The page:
QLeft.png Artemis - goddess of the Moon. Her noble and severe beauty reminisces of the cold brilliance of the Moon. However, when she fell in love, her heart burned with a fantastic passion. An excerpt from the play "Tragic Orion." QRight.png


Artemis' Transformation

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Artemis was the daughter of Zeus - the king of gods.


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She and her brother Apollo were part of the Twelve Olympians.


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Even then, her mother was a Titan - a race that had opposed the gods of Olympus.


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Artemis was stoic, and acted severe toward herself and others...


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She would often hate people, and in particular men... Perhaps, her descent has something to do with it.


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She is also known as the goddess of the Moon.


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Like the Moon, her beauty was solitary and mystical.


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This is in stark contrast with the image of her hunts on the mountains with her retinue.


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Many gods of Olympus originally belonged to tribes and populations that had been conquered by the Greeks.


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In Artemis' case, they say that the goddess of the indigenous Greeks merged with different goddesses close to her.


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One of them being Selene - goddess of the Moon; and the other being Eileithyia - the goddess of childbirth worshipped in Crete...


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And perhaps the biggest influence was Hecate - the goddess of the underworld from Asia Minor.


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Hecate had three aspects.


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According to scholars, her nature influenced Artemis, and that's how Artemis came to have different qualities.


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Besides, Greek myths can be traced back to the 8th century BCE, but the modem corpus we have now was formed around the 4th century BCE.


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During that time, the several different versions of Artemis that had merged with local goddesses were imported back and added to the qualities of Artemis.


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For example, Roman mythology was created on the basic of Greek myth around the 6th century BCE...


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There the goddess Diana, herself based on Artemis, merged with the ancient goddess of the forest of the Italian Peninsula.


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On the other hand, the Artemis worshipped in the Crimean Peninsula was a severe goddess that demanded sacrifices.


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And in Asia Minor, Artemis was worshipped as the goddess of good harvest and fertility. They say that she merged with the goddess Cybele.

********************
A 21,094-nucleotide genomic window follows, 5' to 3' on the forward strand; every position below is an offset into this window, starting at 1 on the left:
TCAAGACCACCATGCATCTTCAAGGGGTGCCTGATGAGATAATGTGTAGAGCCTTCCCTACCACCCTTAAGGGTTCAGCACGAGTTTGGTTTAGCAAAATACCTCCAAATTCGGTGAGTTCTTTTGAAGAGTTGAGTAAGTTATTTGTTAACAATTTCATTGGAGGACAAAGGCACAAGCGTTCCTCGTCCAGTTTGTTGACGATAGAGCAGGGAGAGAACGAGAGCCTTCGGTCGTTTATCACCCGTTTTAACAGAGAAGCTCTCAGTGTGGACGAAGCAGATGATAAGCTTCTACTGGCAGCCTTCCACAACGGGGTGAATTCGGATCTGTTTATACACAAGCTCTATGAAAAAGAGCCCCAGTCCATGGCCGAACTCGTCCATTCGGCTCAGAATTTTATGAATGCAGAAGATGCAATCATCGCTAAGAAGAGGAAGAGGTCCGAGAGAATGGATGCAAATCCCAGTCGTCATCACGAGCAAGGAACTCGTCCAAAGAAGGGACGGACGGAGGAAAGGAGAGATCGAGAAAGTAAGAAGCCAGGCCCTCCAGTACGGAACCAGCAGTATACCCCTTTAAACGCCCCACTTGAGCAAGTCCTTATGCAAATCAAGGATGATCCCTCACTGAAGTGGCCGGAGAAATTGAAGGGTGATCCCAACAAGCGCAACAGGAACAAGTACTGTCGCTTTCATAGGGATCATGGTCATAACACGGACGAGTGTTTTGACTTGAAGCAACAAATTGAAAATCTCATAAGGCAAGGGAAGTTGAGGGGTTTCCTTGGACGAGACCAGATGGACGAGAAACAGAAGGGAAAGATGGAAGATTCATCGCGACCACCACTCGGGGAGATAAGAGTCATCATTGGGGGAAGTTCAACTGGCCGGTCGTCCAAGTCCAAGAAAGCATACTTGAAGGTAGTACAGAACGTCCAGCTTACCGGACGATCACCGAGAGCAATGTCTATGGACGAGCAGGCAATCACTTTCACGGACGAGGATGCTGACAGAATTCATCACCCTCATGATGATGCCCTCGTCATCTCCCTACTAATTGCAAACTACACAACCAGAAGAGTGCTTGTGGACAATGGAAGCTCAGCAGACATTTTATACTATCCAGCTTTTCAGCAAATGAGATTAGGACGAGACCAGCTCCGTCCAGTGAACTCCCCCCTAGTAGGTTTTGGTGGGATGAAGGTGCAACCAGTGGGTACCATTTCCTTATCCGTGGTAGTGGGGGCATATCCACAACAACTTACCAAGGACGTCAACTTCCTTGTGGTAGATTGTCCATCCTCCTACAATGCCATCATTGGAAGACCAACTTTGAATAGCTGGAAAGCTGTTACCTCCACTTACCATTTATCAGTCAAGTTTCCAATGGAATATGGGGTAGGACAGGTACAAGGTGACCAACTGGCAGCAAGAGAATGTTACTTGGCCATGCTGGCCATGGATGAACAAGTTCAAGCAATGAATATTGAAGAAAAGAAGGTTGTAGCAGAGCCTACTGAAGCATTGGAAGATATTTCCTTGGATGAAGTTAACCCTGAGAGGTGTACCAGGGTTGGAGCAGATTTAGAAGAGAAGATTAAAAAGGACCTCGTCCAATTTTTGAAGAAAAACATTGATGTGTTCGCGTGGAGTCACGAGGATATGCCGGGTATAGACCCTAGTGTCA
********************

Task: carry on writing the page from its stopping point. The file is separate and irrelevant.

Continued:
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It is only natural then when all these goddesses merged into one, the final Artemis would have several roles and qualities.


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Even then, her core aspects were the Moon, hunting, independence and purity.


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The wax and waning of the Moon relates to the different aspects of Hecate.


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They thought Artemis went hunting in the mountains of Crete with her retinue and her silver bow.


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Besides, she was a pure maiden that despised men, and distanced herself from other gods.


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She didn't open up to anyone but her parents Zeus and Leto, her brother Apollo, and her beloved.


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In the myths she only loved two people: Hippolytus - prince of Athens, and Orion.


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However, their myths have many common points, to the extent that people believe the myth of Orion was constructed after the one with Hippolytus.


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The myth of Orion is, after all, very unique.


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If we take into consideration the normal image of Artemis, it would have been odd for her to love Orion, let alone bring him along on hunts.


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Up until then, her retinue was composed only of maidens. It's strange that she allowed a human man to participate in them.


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It's fair to say that she'd be magnanimous toward the wish of a human being, but still she was a very severe and rigid goddess.


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This myth is indeed full of contradictions.


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However, gods aren't immutable; many stories prove that.


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Artemis simply changed when she met Orion.


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If we interpret the myth that way, the whole story makes sense. And that's how I should also understand my role.


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For someone that enjoyed hunting in the island of Crete like Artemis, Orion must have been a very special person.


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After all, he was able to go toe-to-toe with her. No one other than Apollo had been able to do that.


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Her whole world must have been turned around.


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He was the one that invited her to a different world... That's why she saw him as someone irreplaceable.